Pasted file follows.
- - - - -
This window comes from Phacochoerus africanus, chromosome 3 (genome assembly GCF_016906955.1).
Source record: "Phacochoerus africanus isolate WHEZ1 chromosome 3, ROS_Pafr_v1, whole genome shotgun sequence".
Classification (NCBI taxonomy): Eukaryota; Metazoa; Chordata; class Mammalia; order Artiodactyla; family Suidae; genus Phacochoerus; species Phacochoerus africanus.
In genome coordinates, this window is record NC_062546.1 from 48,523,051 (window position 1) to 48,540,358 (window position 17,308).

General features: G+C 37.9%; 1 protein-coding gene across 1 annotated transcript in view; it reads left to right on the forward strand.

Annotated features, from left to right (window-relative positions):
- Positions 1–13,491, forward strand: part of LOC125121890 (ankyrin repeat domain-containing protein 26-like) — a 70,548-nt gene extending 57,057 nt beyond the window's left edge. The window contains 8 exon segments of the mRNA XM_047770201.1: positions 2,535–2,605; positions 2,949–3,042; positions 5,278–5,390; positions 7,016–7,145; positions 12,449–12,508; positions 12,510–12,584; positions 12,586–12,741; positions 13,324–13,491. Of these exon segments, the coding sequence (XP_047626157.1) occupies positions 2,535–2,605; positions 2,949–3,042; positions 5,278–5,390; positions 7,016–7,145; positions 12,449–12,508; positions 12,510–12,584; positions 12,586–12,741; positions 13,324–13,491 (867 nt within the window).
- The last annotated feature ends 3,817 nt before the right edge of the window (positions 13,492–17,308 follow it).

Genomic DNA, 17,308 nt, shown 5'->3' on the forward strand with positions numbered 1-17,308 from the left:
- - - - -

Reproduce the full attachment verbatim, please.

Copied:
This window comes from Phacochoerus africanus, chromosome 3 (genome assembly GCF_016906955.1).
Source record: "Phacochoerus africanus isolate WHEZ1 chromosome 3, ROS_Pafr_v1, whole genome shotgun sequence".
Classification (NCBI taxonomy): Eukaryota; Metazoa; Chordata; class Mammalia; order Artiodactyla; family Suidae; genus Phacochoerus; species Phacochoerus africanus.
In genome coordinates, this window is record NC_062546.1 from 48,523,051 (window position 1) to 48,540,358 (window position 17,308).

General features: G+C 37.9%; 1 protein-coding gene across 1 annotated transcript in view; it reads left to right on the forward strand.

Annotated features, from left to right (window-relative positions):
- Positions 1–13,491, forward strand: part of LOC125121890 (ankyrin repeat domain-containing protein 26-like) — a 70,548-nt gene extending 57,057 nt beyond the window's left edge. The window contains 8 exon segments of the mRNA XM_047770201.1: positions 2,535–2,605; positions 2,949–3,042; positions 5,278–5,390; positions 7,016–7,145; positions 12,449–12,508; positions 12,510–12,584; positions 12,586–12,741; positions 13,324–13,491. Of these exon segments, the coding sequence (XP_047626157.1) occupies positions 2,535–2,605; positions 2,949–3,042; positions 5,278–5,390; positions 7,016–7,145; positions 12,449–12,508; positions 12,510–12,584; positions 12,586–12,741; positions 13,324–13,491 (867 nt within the window).
- The last annotated feature ends 3,817 nt before the right edge of the window (positions 13,492–17,308 follow it).

Genomic DNA, 17,308 nt, shown 5'->3' on the forward strand with positions numbered 1-17,308 from the left: